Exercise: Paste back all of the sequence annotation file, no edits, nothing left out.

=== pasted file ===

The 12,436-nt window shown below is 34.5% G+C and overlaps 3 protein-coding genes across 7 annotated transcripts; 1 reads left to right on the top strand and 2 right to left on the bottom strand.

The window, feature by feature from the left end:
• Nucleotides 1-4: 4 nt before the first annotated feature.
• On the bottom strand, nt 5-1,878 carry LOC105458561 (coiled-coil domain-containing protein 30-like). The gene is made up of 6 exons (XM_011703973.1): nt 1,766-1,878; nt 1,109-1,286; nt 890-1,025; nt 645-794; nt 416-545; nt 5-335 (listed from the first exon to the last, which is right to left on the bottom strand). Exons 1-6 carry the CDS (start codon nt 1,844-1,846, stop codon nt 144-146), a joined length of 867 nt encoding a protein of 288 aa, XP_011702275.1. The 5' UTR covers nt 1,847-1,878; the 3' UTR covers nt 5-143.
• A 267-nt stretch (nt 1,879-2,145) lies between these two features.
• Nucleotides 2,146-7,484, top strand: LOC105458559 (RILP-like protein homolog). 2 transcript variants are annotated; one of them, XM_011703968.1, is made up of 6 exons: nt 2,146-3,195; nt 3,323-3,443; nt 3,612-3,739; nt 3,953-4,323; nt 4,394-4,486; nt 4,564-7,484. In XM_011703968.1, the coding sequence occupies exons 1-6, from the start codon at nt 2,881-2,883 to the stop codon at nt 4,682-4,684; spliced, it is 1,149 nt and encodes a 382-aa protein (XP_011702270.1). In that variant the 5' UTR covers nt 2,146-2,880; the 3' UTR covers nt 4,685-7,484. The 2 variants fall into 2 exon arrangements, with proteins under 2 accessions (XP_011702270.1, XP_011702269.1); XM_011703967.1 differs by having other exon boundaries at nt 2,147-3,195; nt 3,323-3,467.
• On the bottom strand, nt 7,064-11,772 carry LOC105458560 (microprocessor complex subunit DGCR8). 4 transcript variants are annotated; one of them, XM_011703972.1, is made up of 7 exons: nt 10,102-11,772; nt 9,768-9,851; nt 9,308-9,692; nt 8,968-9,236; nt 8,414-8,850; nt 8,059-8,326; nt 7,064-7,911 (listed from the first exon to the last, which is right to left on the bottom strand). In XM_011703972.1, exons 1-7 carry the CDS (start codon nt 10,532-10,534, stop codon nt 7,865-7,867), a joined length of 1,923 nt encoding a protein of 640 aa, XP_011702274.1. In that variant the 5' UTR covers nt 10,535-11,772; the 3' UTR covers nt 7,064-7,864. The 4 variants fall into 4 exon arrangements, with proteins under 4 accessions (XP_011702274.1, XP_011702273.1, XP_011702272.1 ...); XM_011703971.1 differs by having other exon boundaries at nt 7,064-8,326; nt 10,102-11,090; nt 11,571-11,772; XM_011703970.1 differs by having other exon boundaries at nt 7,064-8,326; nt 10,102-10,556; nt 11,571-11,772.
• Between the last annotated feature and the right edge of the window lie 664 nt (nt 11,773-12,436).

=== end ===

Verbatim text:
The 12,436-nt window shown below is 34.5% G+C and overlaps 3 protein-coding genes across 7 annotated transcripts; 1 reads left to right on the top strand and 2 right to left on the bottom strand.

The window, feature by feature from the left end:
• Nucleotides 1-4: 4 nt before the first annotated feature.
• On the bottom strand, nt 5-1,878 carry LOC105458561 (coiled-coil domain-containing protein 30-like). The gene is made up of 6 exons (XM_011703973.1): nt 1,766-1,878; nt 1,109-1,286; nt 890-1,025; nt 645-794; nt 416-545; nt 5-335 (listed from the first exon to the last, which is right to left on the bottom strand). Exons 1-6 carry the CDS (start codon nt 1,844-1,846, stop codon nt 144-146), a joined length of 867 nt encoding a protein of 288 aa, XP_011702275.1. The 5' UTR covers nt 1,847-1,878; the 3' UTR covers nt 5-143.
• A 267-nt stretch (nt 1,879-2,145) lies between these two features.
• Nucleotides 2,146-7,484, top strand: LOC105458559 (RILP-like protein homolog). 2 transcript variants are annotated; one of them, XM_011703968.1, is made up of 6 exons: nt 2,146-3,195; nt 3,323-3,443; nt 3,612-3,739; nt 3,953-4,323; nt 4,394-4,486; nt 4,564-7,484. In XM_011703968.1, the coding sequence occupies exons 1-6, from the start codon at nt 2,881-2,883 to the stop codon at nt 4,682-4,684; spliced, it is 1,149 nt and encodes a 382-aa protein (XP_011702270.1). In that variant the 5' UTR covers nt 2,146-2,880; the 3' UTR covers nt 4,685-7,484. The 2 variants fall into 2 exon arrangements, with proteins under 2 accessions (XP_011702270.1, XP_011702269.1); XM_011703967.1 differs by having other exon boundaries at nt 2,147-3,195; nt 3,323-3,467.
• On the bottom strand, nt 7,064-11,772 carry LOC105458560 (microprocessor complex subunit DGCR8). 4 transcript variants are annotated; one of them, XM_011703972.1, is made up of 7 exons: nt 10,102-11,772; nt 9,768-9,851; nt 9,308-9,692; nt 8,968-9,236; nt 8,414-8,850; nt 8,059-8,326; nt 7,064-7,911 (listed from the first exon to the last, which is right to left on the bottom strand). In XM_011703972.1, exons 1-7 carry the CDS (start codon nt 10,532-10,534, stop codon nt 7,865-7,867), a joined length of 1,923 nt encoding a protein of 640 aa, XP_011702274.1. In that variant the 5' UTR covers nt 10,535-11,772; the 3' UTR covers nt 7,064-7,864. The 4 variants fall into 4 exon arrangements, with proteins under 4 accessions (XP_011702274.1, XP_011702273.1, XP_011702272.1 ...); XM_011703971.1 differs by having other exon boundaries at nt 7,064-8,326; nt 10,102-11,090; nt 11,571-11,772; XM_011703970.1 differs by having other exon boundaries at nt 7,064-8,326; nt 10,102-10,556; nt 11,571-11,772.
• Between the last annotated feature and the right edge of the window lie 664 nt (nt 11,773-12,436).